Writing is rewriting, and rewriting is self-editing. “But isn’t that the job of the editor after I’ve made the sale?” No. Some writers think running spell-checker is self-editing. Not so much.
“But won’t rewriting my work edit the life out of it?” No, but it will catch the eye of an agent or editor as a well-written manuscript and may lead to a sale.
Obsessive editing during the writing process will destroy your work. However, after you’ve written the first draft, gain some distance and perspective on your manuscript by setting it aside for a few weeks or a couple of months. Now it’s time to rewrite.
Here are my top 5 self-editing tips in their order of importance for polishing your work to a high sheen.
- Structure: Think of the structure of your work as an arched bridge spanning a great river. If the contractor takes short cuts (such as using less cement, steel, or fewer bolts) because she’s bored with the process and rushes to the end, the bridge is weakened and will collapse. The same holds true for both ends of the bridge. If too much cement is used at either end of the bridge, it will collapse from the added weight.
For the purposes of this post, I’ll concentrate on the structure of novels. If the structure of your story is solid, the reader will continue to turn the pages until the ending scene.
The material of the structure is comprised of the elements of the story arc (the basic story thread) held in place by a beginning, middle, and end. Pretty simplistic, huh? Yet the three-act structure has worked since Aristotle’s days whether you write plays, scripts, short stories, or novels.
Some authors maintain they have a four-, five-, six-, or even eight-act structure. I maintain if you break down the parts of their story arcs, you will discover classic Aristotelian structure.
Using the bridge analogy, a car drives onto the bridge. This is the point in the novel when you can lose a reader in the first page or two. I’ve thrown many a book (or manuscript) on the pile beside my bed if nothing happens right away. The author might as well have written “blah, blah, blah-blah, blah.”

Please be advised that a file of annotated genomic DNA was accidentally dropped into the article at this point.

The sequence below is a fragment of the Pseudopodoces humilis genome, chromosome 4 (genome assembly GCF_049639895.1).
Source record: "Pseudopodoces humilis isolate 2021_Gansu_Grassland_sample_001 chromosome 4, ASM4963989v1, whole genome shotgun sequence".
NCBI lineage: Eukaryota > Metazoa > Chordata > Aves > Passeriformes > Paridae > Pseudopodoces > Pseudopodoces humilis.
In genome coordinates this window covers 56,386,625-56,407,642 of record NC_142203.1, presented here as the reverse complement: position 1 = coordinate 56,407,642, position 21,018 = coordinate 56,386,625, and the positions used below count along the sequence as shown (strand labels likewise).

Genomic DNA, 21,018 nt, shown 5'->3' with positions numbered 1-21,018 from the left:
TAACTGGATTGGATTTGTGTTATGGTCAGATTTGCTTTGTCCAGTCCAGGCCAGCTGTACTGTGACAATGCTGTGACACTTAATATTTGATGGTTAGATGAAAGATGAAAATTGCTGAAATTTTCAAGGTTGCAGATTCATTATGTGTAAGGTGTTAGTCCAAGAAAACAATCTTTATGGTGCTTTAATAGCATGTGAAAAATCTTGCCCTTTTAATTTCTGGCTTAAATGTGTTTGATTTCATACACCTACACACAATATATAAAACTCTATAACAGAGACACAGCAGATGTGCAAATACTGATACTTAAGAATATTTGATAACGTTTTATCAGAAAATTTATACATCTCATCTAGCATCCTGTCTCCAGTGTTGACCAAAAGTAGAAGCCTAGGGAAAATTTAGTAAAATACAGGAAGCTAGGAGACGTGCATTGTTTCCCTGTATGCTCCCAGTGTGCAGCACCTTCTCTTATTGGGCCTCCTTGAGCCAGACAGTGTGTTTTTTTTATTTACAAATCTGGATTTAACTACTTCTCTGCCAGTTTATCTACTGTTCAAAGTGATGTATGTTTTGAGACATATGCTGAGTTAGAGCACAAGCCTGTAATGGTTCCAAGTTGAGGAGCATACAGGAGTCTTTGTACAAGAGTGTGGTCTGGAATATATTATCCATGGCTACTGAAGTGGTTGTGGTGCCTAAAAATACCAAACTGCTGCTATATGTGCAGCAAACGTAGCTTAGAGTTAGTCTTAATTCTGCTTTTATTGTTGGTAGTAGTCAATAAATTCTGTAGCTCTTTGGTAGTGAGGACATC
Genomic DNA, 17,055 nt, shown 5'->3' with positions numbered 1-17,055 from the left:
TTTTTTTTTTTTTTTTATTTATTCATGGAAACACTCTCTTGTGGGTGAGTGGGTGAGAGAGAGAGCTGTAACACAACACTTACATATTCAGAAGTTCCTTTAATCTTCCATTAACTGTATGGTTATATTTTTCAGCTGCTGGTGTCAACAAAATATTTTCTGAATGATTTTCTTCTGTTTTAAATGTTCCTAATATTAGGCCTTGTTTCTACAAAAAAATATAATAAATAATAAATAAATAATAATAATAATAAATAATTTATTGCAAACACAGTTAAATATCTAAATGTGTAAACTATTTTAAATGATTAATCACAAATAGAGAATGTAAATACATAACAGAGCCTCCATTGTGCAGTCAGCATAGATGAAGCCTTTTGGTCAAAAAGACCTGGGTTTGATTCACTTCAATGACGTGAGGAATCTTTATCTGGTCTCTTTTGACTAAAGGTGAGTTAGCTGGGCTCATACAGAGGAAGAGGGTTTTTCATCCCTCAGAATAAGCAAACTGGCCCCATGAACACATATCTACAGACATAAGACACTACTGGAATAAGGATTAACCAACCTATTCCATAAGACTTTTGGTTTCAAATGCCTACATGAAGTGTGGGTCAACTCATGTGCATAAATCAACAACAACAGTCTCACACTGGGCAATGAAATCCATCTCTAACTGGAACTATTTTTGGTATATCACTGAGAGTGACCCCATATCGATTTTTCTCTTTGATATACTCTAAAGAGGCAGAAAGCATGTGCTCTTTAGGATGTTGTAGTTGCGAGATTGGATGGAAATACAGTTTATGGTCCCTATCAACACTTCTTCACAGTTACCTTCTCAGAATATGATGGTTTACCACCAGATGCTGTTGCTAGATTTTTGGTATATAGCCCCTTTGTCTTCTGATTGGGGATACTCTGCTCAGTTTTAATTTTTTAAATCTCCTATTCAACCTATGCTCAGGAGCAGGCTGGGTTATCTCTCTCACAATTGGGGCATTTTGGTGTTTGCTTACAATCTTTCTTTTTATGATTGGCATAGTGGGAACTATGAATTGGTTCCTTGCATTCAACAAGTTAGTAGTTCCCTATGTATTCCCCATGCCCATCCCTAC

A novel that piques the reader’s interest starts as far into the story as possible. I don’t want to know that the protagonist’s parents left him stranded in a snowstorm when he was a toddler and that’s why he’s terrified of snow (or abandonment). That’s back story. The story should begin with stasis (a state of equilibrium) and then the main character, pressed with conflict, reveals her goal.
One of my favorite movies is Indiana Jones and The Raiders of the Lost Ark. The story throws you into the action, and the back story―Indy’s character, profession, the setting, and the antagonist―are revealed as Act 1 plays out.
As the story progresses into the middle (Act 2) and the bulk of the novel, you should have rising and falling tension as your protagonist encounters numerous obstacles or crises.
The main turning point, or big surprise, comes in the middle of the novel. By this time the reader believes he has the story figured out. You need to turn his assumptions on their head. The major turning point should be such a shock that no one sees it coming. It should keep your reader up at night turning pages.
The crises continue. Will he? Won’t she? Oh, no! What will happen to this character your reader has invested her time in? Will everything turn out all right? How will the story ever end on a happy, satisfying note now?
Tension mounts and we reach another major turning point before we head into the final third act. Every turning point should be a surprise to the reader.
The crises are unrelenting until we reach the climax halfway through the third act. The protagonist faces off against the antagonist. The clash of the titans ensues. A woman faces her attacker or her paralyzing fear. The antagonist is not always a person. A man pushes his wife out of the path of a stampeding herd of cattle. Will he live? You get the picture.
Tie up all the loose ends of your storyline in the denouement―the final resolution of the plot or story arc. Is your ending satisfying? Does the main character live happily ever after? If you live and write in America, trust me, she better if you want to succeed as a professional author. Americans are eternal optimists.
To be continued…
How will you self-edit your novel to make sure your structure is strong enough to carry your storyline through to the end?
Photo credit: Sydney Harbour Bridge with the Opera House in the background by Ian, http://commons.wikimedia.org/wiki/Image:SydneyHarbourBridgeandOperaHouse_IB.jpg (GNU General Public License)